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So it’s day one of the content strategy training and you may be surprised to hear that we’re not diving in and planning post topics right away. There’s something a lot more important to consider first: who are you writing for?
You might think you already know the answer to this simple question. And you could go ahead and plan your content before you work on this, but you could be wasting your time if you’re not narrowing down the idea of your “ideal customer”.
Hint: It’ll also help to take previous content you’ve written and judge it to see if you’re writing it with the right people in mind![tbpquotable]When you truly understand your ideal customer, you can focus your content on solving their problems.[/tbpquotable]
Finding Your Ideal Customer
If you try to please absolutely everyone with your content then you might do OK, but it’s unlikely you’ll really connect deeply with anyone. If, on the other hand, you hone in on a specific sub-audience within your niche then you can get to the heart of what really matters to them, and understand their frustrations, desires and needs. If you can do that, then you’ll find people who really want what you’re going to give them!
You probably already know your broad audience. For me with this site, it’s for people who need help with content marketing. But that’s still too broad!
Here are some questions to ask yourself to narrow it down:
- Is your ideal customer male or female?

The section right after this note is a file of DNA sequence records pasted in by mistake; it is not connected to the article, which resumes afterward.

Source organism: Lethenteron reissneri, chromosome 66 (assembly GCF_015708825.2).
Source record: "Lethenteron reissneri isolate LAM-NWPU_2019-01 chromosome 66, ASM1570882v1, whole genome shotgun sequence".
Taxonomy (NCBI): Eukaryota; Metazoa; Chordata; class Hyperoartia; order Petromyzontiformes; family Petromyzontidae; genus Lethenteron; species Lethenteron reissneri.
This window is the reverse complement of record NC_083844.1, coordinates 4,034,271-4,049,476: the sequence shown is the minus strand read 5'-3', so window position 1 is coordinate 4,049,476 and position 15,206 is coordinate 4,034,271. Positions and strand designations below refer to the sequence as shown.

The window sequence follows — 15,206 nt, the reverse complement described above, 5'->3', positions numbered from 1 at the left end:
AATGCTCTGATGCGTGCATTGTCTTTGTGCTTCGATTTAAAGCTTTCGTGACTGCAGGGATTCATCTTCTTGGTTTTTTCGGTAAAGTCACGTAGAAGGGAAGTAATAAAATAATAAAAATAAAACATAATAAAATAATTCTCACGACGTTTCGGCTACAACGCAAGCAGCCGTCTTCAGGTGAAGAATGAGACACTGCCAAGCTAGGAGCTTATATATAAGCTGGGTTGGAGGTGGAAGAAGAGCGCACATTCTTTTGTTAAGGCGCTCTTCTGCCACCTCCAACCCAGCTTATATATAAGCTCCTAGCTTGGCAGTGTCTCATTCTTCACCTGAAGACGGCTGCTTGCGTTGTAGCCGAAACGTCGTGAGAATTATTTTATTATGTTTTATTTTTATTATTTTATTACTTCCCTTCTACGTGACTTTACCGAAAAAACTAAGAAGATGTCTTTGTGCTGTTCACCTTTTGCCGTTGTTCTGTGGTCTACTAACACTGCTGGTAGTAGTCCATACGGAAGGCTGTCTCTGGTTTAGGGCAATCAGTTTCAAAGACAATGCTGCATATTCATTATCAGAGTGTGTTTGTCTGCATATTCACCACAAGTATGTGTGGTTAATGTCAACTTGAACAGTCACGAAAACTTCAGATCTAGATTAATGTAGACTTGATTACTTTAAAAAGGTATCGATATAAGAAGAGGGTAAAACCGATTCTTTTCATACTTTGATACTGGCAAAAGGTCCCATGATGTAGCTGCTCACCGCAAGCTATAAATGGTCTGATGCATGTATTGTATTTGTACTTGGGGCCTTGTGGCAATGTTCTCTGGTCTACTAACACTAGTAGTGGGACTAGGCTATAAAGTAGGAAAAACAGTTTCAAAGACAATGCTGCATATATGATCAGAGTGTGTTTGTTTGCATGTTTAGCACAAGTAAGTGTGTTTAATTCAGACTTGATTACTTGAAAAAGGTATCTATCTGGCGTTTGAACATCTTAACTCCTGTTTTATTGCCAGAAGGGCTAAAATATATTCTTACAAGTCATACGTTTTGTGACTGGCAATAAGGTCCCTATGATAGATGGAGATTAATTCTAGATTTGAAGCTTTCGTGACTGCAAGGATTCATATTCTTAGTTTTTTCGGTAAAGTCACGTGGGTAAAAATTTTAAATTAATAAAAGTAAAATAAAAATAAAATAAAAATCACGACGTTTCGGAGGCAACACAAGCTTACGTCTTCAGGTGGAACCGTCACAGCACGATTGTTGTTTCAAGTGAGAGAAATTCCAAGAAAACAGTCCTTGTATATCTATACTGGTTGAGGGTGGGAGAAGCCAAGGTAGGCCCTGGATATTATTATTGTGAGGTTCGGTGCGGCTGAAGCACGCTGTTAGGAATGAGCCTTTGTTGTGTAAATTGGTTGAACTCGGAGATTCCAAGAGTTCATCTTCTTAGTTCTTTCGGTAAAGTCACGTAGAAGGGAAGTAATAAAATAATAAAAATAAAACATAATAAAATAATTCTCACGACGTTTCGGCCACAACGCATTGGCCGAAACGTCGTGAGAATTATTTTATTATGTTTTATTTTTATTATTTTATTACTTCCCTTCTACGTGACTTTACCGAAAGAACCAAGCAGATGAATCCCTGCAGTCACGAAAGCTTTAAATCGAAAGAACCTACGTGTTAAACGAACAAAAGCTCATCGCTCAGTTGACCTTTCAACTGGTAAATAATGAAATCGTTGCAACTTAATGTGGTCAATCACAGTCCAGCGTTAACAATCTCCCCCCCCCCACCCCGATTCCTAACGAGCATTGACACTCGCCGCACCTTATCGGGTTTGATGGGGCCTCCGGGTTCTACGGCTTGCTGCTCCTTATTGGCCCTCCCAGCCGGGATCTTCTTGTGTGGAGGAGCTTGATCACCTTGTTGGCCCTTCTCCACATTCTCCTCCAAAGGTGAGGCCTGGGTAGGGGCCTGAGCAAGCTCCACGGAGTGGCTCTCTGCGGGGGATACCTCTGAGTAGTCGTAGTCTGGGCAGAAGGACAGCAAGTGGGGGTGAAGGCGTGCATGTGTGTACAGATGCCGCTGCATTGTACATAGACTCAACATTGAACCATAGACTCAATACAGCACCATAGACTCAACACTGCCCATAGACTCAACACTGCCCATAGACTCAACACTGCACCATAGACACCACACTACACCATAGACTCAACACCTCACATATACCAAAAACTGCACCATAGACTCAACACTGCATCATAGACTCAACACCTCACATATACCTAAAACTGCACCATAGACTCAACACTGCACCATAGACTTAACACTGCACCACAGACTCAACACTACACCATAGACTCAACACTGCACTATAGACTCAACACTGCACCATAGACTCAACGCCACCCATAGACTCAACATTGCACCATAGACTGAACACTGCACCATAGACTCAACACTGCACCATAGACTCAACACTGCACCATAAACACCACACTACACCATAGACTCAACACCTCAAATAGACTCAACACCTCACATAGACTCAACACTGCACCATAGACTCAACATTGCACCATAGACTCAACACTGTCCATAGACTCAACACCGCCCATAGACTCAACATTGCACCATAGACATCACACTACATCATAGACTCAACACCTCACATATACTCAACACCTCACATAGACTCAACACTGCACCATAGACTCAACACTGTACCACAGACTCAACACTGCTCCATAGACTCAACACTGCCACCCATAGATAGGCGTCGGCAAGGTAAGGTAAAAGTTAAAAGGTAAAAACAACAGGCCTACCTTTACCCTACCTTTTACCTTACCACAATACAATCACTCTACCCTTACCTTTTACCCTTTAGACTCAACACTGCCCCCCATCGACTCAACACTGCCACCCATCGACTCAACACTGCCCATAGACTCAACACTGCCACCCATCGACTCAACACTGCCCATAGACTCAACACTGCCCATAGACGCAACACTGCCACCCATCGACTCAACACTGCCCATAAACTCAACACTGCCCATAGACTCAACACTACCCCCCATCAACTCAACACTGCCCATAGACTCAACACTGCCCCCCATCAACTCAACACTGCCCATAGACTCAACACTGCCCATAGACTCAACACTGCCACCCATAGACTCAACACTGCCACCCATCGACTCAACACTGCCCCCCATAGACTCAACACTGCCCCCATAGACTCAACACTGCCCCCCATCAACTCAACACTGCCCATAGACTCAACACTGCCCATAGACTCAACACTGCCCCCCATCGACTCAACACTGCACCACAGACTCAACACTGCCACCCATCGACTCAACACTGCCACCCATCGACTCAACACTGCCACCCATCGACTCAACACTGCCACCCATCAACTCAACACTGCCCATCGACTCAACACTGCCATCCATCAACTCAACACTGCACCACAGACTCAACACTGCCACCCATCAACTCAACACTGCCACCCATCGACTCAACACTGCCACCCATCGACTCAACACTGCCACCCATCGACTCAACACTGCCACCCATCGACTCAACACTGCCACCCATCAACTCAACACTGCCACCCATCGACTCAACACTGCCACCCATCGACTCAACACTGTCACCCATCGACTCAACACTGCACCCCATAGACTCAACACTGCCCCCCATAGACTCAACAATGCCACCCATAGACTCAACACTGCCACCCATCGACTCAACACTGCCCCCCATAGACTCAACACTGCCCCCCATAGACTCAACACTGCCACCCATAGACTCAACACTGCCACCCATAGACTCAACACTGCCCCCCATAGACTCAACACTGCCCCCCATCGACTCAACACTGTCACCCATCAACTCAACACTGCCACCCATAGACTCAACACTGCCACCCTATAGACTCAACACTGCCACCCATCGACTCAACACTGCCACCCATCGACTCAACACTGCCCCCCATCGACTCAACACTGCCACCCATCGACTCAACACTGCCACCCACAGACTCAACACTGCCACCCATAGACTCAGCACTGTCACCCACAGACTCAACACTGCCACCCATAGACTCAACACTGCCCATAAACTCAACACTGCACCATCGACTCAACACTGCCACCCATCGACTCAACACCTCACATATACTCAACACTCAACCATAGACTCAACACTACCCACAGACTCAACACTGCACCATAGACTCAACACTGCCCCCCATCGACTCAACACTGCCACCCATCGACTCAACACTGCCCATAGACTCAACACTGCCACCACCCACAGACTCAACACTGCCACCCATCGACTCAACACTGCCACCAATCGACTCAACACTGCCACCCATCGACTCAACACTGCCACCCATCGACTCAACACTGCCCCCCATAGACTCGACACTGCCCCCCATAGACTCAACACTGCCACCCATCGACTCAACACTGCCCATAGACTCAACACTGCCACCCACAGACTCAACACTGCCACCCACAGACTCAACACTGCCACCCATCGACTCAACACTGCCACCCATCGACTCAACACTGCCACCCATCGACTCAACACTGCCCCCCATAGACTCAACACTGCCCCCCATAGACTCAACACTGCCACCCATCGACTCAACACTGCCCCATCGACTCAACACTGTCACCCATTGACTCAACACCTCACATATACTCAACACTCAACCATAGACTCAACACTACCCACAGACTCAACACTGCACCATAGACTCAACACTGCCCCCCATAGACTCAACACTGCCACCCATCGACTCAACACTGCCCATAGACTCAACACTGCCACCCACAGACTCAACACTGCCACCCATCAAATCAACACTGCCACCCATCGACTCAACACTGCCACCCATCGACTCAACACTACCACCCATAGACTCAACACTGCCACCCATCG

- How old is your ideal customer?
- What level of education do they possess?
- Are they tech-savvy?
- What’s their average yearly income?
- Do they have children?
- Where are they from?
- What are their hobbies?
- What matters most to them in life?
When you answer these questions, you can either answer them based on a real-life customer who you know represents your target audience, or you can answer them based on what you want your target audience to look like. It’ll probably end up being a combination of the two.
And remember, not all of your readers and customers are going to fit into the exact picture you paint here, but it’ll be the answers you give to these questions that shape the direction you take with all of the content you put out there.
Now you put together a few sentences describing your ideal customer. Here’s a fictional example:
My ideal customer is a college-educated woman aged between 30-50 who has children still at home. She earns a modest income, which she wants to supplement by making crafts at home, but she doesn’t have much time or money to spend on learning.
Getting to the Heart of What Matters to Your Audience
Now that you’ve answered those all-important questions, you’ve got a good fictional representation of your ideal customer. Next we’re going to use this to figure out how to solve their frustrations, desires and needs – those three crucial elements that I mentioned at the beginning of this post. But don’t worry – we’ll save that until next time so you don’t have too much homework to do!
Your Homework: Go through the questions mentioned above and then come up with 2-5 sentences describing your ideal customer.
Look out for the next step in the training on Thursday!
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